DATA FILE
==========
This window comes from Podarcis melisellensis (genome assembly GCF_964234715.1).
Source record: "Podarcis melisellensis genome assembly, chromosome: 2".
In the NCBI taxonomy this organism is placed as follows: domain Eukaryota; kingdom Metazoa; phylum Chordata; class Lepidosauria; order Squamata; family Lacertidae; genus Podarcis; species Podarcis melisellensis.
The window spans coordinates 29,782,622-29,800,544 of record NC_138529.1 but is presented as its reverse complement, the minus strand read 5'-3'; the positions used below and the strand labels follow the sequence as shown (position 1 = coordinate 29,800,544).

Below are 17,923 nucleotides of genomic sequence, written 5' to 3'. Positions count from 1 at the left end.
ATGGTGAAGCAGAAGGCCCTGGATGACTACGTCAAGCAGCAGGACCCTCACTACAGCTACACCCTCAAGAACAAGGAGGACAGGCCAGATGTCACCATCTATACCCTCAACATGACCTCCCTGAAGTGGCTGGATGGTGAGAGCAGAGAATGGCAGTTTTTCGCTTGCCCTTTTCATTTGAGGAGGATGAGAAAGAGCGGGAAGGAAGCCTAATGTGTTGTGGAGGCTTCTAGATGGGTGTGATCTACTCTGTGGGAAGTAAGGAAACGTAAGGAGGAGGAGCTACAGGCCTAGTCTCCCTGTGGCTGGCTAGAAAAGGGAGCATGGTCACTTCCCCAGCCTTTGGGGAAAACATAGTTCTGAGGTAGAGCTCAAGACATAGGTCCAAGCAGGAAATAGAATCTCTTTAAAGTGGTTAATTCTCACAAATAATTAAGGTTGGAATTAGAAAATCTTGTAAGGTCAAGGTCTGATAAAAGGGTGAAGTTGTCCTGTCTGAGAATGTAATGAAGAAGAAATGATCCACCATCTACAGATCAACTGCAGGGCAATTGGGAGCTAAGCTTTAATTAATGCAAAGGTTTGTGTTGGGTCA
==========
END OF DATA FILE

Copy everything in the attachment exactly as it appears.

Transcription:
This window comes from Podarcis melisellensis (genome assembly GCF_964234715.1).
Source record: "Podarcis melisellensis genome assembly, chromosome: 2".
In the NCBI taxonomy this organism is placed as follows: domain Eukaryota; kingdom Metazoa; phylum Chordata; class Lepidosauria; order Squamata; family Lacertidae; genus Podarcis; species Podarcis melisellensis.
The window spans coordinates 29,782,622-29,800,544 of record NC_138529.1 but is presented as its reverse complement, the minus strand read 5'-3'; the positions used below and the strand labels follow the sequence as shown (position 1 = coordinate 29,800,544).

Below are 17,923 nucleotides of genomic sequence, written 5' to 3'. Positions count from 1 at the left end.
ATGGTGAAGCAGAAGGCCCTGGATGACTACGTCAAGCAGCAGGACCCTCACTACAGCTACACCCTCAAGAACAAGGAGGACAGGCCAGATGTCACCATCTATACCCTCAACATGACCTCCCTGAAGTGGCTGGATGGTGAGAGCAGAGAATGGCAGTTTTTCGCTTGCCCTTTTCATTTGAGGAGGATGAGAAAGAGCGGGAAGGAAGCCTAATGTGTTGTGGAGGCTTCTAGATGGGTGTGATCTACTCTGTGGGAAGTAAGGAAACGTAAGGAGGAGGAGCTACAGGCCTAGTCTCCCTGTGGCTGGCTAGAAAAGGGAGCATGGTCACTTCCCCAGCCTTTGGGGAAAACATAGTTCTGAGGTAGAGCTCAAGACATAGGTCCAAGCAGGAAATAGAATCTCTTTAAAGTGGTTAATTCTCACAAATAATTAAGGTTGGAATTAGAAAATCTTGTAAGGTCAAGGTCTGATAAAAGGGTGAAGTTGTCCTGTCTGAGAATGTAATGAAGAAGAAATGATCCACCATCTACAGATCAACTGCAGGGCAATTGGGAGCTAAGCTTTAATTAATGCAAAGGTTTGTGTTGGGTCA